When political experts label a president as “polarizing,” they are generally referencing the public’s perception of that president — as in, how well-received his policies are and the degrees to which people approve or disapprove of him. But when it comes to president Trump, the word “polarization” has a dual meaning. While it’s true Trump is a polarizing figure in the traditional sense — there is probably not an American alive who is lukewarm in their feelings about Trump — he is also polarizing in another way. He himself, with his words and actions, is deliberately divisive. He aims to divide us.
Trump doesn’t simply enact policy that divides and polarizes (though he does do this too). Trump, with his daily Twitter rants and press conferences, encourages Americans to take sides against one another. Every single day, in nearly every statement he makes, he reiterates to his followers that they have enemies. And who are those enemies? Why, their fellow Americans.
Take Trump’s own website. In a set of surveys, he asks his supporters what they want for the country going forward and what they believe his campaign in particular should focus on. Here are a sampling of questions from the survey about what people want going forward:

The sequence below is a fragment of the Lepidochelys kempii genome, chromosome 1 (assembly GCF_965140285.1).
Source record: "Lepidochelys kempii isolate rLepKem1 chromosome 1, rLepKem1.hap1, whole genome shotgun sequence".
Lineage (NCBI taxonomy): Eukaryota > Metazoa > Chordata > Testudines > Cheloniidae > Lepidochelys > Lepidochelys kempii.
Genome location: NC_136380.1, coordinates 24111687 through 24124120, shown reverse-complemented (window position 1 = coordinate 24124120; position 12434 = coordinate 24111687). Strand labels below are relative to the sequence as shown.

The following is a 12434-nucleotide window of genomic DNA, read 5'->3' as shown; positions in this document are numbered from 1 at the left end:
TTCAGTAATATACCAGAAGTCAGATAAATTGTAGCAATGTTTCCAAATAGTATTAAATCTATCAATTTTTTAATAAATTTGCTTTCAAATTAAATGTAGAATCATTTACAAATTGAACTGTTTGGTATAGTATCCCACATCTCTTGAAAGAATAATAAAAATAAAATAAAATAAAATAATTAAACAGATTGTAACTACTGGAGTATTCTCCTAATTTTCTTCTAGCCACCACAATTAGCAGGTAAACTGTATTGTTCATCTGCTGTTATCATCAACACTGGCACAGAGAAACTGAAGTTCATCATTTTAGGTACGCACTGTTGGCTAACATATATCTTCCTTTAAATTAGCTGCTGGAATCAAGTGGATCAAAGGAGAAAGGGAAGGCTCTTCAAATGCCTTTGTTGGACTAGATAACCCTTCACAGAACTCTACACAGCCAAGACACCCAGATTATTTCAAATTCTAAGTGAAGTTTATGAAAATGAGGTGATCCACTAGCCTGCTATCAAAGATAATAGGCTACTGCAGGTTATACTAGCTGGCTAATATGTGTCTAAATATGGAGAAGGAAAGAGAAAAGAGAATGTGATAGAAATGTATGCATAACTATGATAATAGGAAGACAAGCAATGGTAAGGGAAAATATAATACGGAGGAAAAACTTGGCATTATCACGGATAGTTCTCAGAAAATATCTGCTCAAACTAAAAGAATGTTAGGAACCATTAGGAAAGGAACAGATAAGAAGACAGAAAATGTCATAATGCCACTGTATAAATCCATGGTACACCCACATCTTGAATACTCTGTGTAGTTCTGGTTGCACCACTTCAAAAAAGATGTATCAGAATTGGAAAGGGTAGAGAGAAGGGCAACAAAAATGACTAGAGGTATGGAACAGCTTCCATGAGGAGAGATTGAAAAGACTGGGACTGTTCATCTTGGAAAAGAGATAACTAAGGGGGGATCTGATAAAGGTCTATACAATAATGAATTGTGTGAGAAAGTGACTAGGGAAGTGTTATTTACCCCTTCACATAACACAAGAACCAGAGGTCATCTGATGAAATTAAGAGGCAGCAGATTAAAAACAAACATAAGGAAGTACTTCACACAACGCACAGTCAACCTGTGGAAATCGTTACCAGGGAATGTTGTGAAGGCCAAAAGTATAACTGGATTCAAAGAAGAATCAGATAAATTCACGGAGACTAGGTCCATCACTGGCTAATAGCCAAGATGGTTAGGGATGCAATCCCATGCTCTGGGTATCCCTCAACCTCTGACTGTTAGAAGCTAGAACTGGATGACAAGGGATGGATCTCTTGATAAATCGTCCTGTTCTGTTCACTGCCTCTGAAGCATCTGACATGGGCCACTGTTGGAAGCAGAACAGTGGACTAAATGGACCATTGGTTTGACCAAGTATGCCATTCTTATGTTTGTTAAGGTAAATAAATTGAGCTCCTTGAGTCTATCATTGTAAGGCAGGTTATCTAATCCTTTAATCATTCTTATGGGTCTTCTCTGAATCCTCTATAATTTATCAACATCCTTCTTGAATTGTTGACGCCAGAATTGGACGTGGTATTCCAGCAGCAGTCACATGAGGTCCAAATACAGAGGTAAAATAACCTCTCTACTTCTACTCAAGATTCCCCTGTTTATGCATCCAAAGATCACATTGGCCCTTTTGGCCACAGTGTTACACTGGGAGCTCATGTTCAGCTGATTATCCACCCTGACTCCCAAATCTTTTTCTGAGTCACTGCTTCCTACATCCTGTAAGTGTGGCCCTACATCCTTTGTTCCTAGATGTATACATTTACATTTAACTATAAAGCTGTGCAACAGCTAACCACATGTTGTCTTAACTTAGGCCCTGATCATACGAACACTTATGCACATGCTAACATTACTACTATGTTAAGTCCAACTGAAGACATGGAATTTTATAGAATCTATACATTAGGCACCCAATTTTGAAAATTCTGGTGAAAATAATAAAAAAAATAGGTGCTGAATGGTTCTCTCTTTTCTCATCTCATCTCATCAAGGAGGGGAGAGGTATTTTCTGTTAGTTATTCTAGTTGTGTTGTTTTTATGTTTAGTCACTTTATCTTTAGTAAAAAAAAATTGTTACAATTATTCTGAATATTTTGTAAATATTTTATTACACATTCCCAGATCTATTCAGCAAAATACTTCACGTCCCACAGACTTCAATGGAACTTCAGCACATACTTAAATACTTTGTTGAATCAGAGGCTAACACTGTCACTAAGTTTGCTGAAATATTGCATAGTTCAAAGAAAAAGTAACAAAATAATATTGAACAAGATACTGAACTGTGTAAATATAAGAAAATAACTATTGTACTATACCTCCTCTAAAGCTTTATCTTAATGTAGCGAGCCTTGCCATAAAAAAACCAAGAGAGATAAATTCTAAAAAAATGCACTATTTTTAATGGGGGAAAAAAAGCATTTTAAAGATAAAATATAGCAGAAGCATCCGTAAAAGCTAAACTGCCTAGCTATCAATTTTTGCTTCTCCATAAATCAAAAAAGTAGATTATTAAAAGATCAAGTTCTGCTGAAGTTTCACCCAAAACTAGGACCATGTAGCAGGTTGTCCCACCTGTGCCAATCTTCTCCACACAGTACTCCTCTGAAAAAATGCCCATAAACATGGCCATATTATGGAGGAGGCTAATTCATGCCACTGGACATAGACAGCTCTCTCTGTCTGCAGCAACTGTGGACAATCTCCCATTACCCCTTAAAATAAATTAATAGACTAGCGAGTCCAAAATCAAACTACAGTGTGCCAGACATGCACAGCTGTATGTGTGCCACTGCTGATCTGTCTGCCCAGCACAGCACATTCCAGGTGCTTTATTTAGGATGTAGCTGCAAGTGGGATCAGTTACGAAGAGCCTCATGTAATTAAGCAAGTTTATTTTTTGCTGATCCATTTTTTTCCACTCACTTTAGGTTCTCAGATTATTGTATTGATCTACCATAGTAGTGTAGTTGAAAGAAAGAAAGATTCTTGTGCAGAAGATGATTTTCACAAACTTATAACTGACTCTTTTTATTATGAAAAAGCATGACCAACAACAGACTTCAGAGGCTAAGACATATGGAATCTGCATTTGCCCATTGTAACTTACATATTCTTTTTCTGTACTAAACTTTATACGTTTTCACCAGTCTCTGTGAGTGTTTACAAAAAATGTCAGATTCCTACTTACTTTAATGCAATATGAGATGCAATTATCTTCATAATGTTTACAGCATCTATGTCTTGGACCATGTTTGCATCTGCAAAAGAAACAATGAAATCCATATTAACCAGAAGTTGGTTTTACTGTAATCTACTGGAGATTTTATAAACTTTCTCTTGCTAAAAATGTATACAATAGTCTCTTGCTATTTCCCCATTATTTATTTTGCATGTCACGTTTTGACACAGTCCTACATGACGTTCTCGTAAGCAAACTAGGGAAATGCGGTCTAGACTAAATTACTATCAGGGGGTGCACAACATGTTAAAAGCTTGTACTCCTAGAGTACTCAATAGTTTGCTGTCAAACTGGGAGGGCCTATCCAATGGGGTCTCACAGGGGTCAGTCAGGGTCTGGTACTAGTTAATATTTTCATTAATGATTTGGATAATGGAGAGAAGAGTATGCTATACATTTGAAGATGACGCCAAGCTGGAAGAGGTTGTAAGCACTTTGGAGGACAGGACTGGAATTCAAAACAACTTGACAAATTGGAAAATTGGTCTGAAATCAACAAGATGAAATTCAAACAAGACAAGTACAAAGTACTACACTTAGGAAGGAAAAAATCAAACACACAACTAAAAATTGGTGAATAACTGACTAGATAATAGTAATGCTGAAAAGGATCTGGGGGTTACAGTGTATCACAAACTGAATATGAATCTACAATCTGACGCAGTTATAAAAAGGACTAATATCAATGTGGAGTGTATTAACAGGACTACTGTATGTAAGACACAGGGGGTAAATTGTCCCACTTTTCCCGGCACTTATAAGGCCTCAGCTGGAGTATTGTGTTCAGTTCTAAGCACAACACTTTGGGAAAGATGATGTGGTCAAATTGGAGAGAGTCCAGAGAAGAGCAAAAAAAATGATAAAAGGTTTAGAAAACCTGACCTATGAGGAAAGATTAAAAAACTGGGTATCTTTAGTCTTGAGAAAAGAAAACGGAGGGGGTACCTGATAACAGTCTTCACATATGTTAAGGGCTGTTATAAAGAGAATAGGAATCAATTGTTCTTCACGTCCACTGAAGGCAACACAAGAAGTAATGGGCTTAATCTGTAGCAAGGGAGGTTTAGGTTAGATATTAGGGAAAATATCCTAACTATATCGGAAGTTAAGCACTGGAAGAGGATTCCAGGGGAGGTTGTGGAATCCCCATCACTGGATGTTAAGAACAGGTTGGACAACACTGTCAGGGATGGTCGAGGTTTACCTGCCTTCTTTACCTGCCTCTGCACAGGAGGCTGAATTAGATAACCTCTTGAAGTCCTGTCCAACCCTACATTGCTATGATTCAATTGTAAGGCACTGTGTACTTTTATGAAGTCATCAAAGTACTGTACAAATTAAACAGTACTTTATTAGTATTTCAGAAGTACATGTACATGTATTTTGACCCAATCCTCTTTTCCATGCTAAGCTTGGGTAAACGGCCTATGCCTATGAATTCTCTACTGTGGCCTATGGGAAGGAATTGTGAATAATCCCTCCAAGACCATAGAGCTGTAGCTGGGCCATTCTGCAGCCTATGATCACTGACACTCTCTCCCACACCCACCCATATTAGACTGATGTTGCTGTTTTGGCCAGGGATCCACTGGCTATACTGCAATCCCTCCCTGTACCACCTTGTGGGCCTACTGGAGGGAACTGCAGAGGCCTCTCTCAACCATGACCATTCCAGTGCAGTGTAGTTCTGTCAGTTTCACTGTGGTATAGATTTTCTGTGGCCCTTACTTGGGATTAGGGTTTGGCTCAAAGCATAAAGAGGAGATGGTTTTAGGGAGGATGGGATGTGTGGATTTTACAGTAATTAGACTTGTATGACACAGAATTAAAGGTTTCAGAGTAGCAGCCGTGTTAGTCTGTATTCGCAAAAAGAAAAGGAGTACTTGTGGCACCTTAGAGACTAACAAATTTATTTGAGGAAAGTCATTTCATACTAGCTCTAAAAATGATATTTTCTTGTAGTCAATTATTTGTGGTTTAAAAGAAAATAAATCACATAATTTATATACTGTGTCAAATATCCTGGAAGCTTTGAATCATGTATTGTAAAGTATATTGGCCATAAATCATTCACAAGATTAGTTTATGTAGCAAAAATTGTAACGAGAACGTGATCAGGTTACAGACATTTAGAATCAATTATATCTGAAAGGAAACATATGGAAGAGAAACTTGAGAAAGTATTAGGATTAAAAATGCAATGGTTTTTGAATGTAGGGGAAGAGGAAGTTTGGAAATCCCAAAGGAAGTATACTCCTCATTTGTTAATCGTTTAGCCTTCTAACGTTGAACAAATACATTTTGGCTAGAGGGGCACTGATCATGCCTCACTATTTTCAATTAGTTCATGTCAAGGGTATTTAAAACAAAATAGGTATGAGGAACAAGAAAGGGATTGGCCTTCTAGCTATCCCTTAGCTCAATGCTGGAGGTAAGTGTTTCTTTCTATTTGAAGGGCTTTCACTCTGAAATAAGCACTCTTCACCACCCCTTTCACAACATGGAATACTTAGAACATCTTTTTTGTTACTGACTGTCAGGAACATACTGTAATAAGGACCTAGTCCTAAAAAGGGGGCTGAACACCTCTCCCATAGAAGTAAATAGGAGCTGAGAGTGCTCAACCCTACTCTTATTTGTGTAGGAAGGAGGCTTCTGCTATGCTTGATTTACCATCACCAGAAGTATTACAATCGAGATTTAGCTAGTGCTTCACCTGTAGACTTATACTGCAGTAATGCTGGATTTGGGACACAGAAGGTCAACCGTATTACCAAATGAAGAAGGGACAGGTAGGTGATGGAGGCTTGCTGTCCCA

Q: Who do you believe is more transparent with the American People?
A: President Trump B: Lying Democrat
Q. Who do you believe will ALWAYS put America FIRST?
A. President Trump B. A Sleazy Democrat
Q. Who do you believe is better for America?
A. President Trump B. A Low IQ Democrat
Note the descriptors for democrats. It’s not simply “democrat.” He uses extremely derogative inflammatory descriptors. This is an intentional tactic to sow division.
Here are a couple of questions from the survey about his campaign:
Q. Should President Trump and his campaign do more to hold the Fake News media accountable?
Yes No Undecided
Q. What should the Trump Campaign focus on more?
Attacking Democrats and their radical socialist agenda Promoting all of President Trump’s incredible accomplishments
“Radical,” “socialist,” and “agenda” are each, on their own, incendiary descriptors. Here, Trump puts them all together to compound the effect.
Here we have a jab at China and Chinese people, which Trump is aware of, as he has been repeatedly called out on this racist rhetoric. It is also a jab at the media. Two forms of division in one tweet.
Trump supporters might ask themselves whether the media is truly as biased as Trump claims or whether they are reporting truths about Trump that he would rather the public didn’t see. Is it possible that Trump has something to gain by turning the public against the media? If Trump takes down the media as a source of reliable information, who then is the last person standing for the American people to turn to for “the truth”?
Here, at a rally, Trump tells his followers, “You are warriors. I’ve been watching the fake news for weeks now and everything is negative … you are warriors, thank you. We had some very bad people outside that were doing bad things.”